Chris DeHenzel, Student ASLA; Brian Gillett, Student Affiliate ASLA; Robert Glass, Student ASLA; Rockne Hanish, Student Affiliate ASLA; Molly Mehaffy, Student ASLA; Alexis Opos, Associate ASLA and William Smith, Associate ASLA, Graduate,
University of California, Berkeley
Faculty Advisor: Linda Jewell, FASLA
The project concept splits, folds, and stretches the conventional idea of a "bench," to accommodate numerous activities, and formally responds to the variable positions in which one might “sit”. The structural profile corresponds to function, providing an outdoor classroom, performance platform and social space that responds to existing site conditions. The design/build project allowed students to develop a broad range of skills, and manifests a pedagogical shift towards collaboration between architecture and landscape architecture at the university.
—2011 Student Awards Jury
In the Spring of 2010 a team of Landscape Architecture and Architecture students led a design build seminar to rethink a little known courtyard on the northeast corner of their academic building. Prompted to build a bench, the student team challenged the ordinary definition of such an amenity. The result was an outdoor classroom, performance platform, and social space.
The team consisted of a number of skilled students who each brought something unique to the project. Among the fourteen participants the inventory of skills outside of the field of study in academia ranged from a metal fabricator, a CNC shop tech, a wood furniture maker, a natural materials builder, a carpenter, a landscape architect and a digital media expert. An initial investigation of the program and context yielded a set of criteria that the project would attempt to accommodate. The project needed to facilitate lecture space, social space for a bi-weekly happy hour, food preparation area, a stage for performances and lectures, work space, storage for landscape materials and tools, and informality for use in various social and individual situations. An existing grape vine in the courtyard was maintained through the inclusion of a trellis that formally integrates the structure with the site. The existing building elements provided formal and material inspiration. The details of existing wood furnishings or “attachments” and the structural module of the building became driving forces in the design. After a period of design charrettes and skill sharing opportunities the team executed two full scale cardboard mock-ups to test the spatial implications of the proposals. Small mock-ups were produced to test joints and materials as they might be applied to the larger installation. Models and drawings flooded the classroom twice a week for over a month where blackboard discussions were held to clarify and unite the proposals.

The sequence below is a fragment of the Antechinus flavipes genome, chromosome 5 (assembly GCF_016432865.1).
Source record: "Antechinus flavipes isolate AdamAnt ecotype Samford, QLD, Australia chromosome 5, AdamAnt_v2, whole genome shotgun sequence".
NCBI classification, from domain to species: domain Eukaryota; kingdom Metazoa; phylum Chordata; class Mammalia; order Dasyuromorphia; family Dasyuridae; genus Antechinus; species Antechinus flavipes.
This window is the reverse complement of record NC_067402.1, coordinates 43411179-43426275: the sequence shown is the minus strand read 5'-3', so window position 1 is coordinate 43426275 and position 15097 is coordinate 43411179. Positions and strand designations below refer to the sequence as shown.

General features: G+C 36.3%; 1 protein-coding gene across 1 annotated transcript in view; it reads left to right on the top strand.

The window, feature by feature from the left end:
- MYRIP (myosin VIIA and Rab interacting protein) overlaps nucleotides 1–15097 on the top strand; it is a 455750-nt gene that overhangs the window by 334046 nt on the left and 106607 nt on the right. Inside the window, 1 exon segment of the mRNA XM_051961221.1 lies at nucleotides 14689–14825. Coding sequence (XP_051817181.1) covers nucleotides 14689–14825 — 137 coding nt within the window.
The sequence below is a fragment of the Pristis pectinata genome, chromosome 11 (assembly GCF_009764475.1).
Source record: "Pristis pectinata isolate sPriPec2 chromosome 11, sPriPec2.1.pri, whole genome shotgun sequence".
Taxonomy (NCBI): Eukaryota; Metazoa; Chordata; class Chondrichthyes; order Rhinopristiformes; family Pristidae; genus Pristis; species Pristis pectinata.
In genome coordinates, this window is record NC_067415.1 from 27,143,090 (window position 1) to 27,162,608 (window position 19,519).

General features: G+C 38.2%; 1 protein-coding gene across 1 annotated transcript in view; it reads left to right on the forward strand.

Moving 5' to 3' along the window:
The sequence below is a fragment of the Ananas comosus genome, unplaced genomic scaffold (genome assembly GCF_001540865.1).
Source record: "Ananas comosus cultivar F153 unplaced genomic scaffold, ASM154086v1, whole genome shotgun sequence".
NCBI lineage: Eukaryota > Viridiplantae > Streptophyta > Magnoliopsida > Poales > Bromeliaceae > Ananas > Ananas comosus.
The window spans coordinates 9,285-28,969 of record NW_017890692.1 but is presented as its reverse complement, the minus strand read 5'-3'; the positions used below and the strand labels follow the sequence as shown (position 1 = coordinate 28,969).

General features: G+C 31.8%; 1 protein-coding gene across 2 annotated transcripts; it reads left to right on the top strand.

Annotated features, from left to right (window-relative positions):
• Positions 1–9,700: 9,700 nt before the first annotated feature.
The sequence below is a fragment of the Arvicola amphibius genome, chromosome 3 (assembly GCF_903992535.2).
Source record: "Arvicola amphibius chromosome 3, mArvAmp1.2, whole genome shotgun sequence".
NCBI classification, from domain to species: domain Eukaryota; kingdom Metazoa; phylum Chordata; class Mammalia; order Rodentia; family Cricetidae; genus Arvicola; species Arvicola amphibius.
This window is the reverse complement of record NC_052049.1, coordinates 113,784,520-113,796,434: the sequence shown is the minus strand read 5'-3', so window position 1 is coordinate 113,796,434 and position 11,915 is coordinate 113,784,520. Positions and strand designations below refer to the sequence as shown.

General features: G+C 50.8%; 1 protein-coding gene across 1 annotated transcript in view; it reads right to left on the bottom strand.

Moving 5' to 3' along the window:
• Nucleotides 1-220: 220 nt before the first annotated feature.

Upon the final iteration of the design, the team arranged into specialized groups to delegate tasks in a number of categories, from outreach, to steel team, to sourcing team, to scheduling and budgeting. The team visited a number of fabrication facilities in the area to source techniques and materials that might be applicable to the project. The design was further influenced and informed by material availability and cost, reflecting the continuity and resourcefulness of the finished project. A local mill contributed generously to the 100% recycled redwood that was used as the slatted surface. Once all materials were sourced and budgeted the fabrication process began.
The project is anchored to the ground with six concrete footings that accept the structural steel profiles of paired angle steel. Wall anchors stabilize the structure and hold it away from the wall for maintenance and aesthetic reasons. All of the steel was cut and welded using full-scale paper templates to ensure very accurate fabrication of the complicated profiles. As steel fabrication was underway the redwood slats were being fastened into panels that would later get dropped into place and bolted to the frame. This assembly system reflected the desire to see no hardware or fasteners on the finished project. The four-foot structural bay was utilized to minimize wasted wood cut-offs on the available lengths of lumber from the mill and to maximize the span of the wood slats.
The project reflects a commitment to sustainable design and construction through material source and durability considerations that include economy, aesthetic, and multi-functional use. The objectives of the project are tested daily, and the value of its flexibility has proven to not only accommodate but stimulate use. The success of this project depended on the diversity of its designers as well as future occupants, and reflects the potential richness in the overlap between students of landscape architecture and other design disciplines. It would not exist without the varying degrees of knowledge, interest, and skill that each member of the team contributed, or the support of the university in funding and promoting interdisciplinary design/build projects.
Additional Project Credits
Class Instructor: Yes Duffy
Other UC, Berkeley Landscape Architecture Graduate and Undergraduate Students:
Henry Richardson; Jeremy Osiris; Marisha Farnsworth; Anuar Azahari, Chris Lesnett; Alexis Steiner; Alyssa Machle; Kenya Huezo; and Kirsten Hemming